Most read reports
- EU increases its humanitarian assistance – record budget adopted for 2019
- Bachelet appeals for record funds to support UN human rights work in “an era of great turbulence.”
- Flexible funding allowed WFP to reach the world's displaced and forgotten people in 2018
- FAO Early Warning Early Action report on food security and agriculture (January - March 2019)
- 30,000 Irregular Migration Deaths, Disappearances Between 2014-2018: IOM Report
The number of countries experiencing armed conflict today is greater than at any time in the past 30 years. This comes at devastating human cost. In this decade alone, more than half a million civilians have been killed in Syria, the protracted conflict in Yemen has left more than 20 million people in need of humanitarian assistance, and violence in Myanmar in 2017 drove more than 600,000 people into Bangladesh in just three months. The UN Secretary General has said that atrocity crimes are being committed ‘at a scale and ferocity not seen in years’.
By Kathryn Taetzsch, Global Director, Cash-Based Programming, World Vision
It should not matter what logo, flag or funding source someone represents when they look into the eyes of a mother who has lost a child because of war, or a father who cannot feed his family because the rain did not fall this season, or a child who has only ever known a constant hunger twinge in their stomach.
In 2017, the number of people in the world suffering from hunger has increased for the third year in a row, according to the United Nations, to 821 million people. After years of progress, conflict has contributed to global hunger numbers rising to levels last seen a decade ago.
57 leaders of faith and religious organisations, groups and communities, call for national governments and their leaders to ensure that internally displaced people get the help they need
Index: ASA 05/8971/2018
30 August 2018
JOINT OPEN LETTER TO THE PACIFIC ISLANDS FORUM LEADERS AND OBSERVERS IN THE CONTEXT OF AUSTRALIA’S ABUSIVE OFFSHORE REFUGEE PROCESSING POLICY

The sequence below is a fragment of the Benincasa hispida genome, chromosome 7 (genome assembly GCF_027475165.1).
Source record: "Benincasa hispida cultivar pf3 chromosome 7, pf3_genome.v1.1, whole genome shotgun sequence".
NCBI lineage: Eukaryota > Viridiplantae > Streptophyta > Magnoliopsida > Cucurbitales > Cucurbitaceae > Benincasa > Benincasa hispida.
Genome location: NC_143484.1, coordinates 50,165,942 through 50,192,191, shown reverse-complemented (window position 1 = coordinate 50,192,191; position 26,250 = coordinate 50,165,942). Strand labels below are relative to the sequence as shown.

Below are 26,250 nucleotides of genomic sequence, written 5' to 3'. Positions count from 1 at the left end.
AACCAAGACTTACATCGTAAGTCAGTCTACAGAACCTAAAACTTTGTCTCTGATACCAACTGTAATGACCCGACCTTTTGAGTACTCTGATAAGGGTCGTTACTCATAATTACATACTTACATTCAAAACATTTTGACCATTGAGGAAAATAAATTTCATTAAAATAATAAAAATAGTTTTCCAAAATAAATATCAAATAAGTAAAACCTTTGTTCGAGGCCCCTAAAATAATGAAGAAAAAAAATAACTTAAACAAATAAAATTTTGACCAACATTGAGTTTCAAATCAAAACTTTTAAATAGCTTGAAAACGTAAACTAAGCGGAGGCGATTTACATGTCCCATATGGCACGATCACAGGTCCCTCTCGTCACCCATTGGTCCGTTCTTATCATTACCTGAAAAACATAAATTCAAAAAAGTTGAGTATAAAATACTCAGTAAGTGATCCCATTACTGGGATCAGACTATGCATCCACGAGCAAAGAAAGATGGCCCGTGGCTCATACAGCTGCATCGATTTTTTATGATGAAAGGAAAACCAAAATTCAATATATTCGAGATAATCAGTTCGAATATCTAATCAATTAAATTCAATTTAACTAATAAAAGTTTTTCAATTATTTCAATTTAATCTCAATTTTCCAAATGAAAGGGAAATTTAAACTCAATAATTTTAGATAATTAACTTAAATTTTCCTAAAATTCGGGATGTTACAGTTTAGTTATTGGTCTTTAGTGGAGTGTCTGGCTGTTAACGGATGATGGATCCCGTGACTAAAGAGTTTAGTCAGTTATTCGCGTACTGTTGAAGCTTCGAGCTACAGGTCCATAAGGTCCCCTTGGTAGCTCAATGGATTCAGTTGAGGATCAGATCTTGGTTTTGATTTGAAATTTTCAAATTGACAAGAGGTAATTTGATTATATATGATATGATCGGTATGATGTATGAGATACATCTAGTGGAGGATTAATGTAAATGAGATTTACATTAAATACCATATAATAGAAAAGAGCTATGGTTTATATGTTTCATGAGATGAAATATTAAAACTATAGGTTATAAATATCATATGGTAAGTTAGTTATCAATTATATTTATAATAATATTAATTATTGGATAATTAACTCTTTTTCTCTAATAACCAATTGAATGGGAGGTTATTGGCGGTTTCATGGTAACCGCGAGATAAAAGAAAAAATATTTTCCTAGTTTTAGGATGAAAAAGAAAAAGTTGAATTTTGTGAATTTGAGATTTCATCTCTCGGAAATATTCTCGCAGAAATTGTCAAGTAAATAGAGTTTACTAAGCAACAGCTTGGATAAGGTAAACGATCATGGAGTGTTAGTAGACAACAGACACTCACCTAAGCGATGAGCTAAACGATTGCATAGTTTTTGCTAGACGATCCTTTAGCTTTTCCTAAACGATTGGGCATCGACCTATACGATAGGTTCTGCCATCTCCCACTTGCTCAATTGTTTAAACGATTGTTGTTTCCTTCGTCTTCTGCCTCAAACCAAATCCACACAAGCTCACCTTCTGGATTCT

August 30, 2018 - Children in East Africa are increasingly exposed to significant risks as a result of different kinds of disasters across the region. Millions of children are constantly on the move as political instability and conflict is increasingly driving them out of their homelands. At the moment, the region hosts the largest number of forcibly displaced persons on the African continent.
Two years in, World Humanitarian Summit (WHS) stakeholders have made important strategic and operational shifts to better anticipate and plan for crises and increased investments in analyzing and planning to reduce disaster risks. A significant amount of these shifts have been made by Member States.
Ulaanbaatar, Mongolia (10 July 2018) - The results of the children and youth national consultation workshops, organised and facilitated by a network of child-focused agencies, including UNICEF, World Vision International, Plan International and Save the Children was used to formulate a children and youth stakeholder group action statement, presented during the closing plenary of the biennial event Asian Ministerial Conference on Disaster Risk Reduction (AMCDRR) 2018 held in Ulaanbaatar, Mongolia from 3 – 6 July 2018, by two …
3-6 July, 2018, Ulaanbaatar, Mongolia
Fulfiling our promise
Our vision for every child, life in all its fullness.
Our prayer for every heart, the will to make it so.
2.5 million girls in eastern Africa in urgent need of protection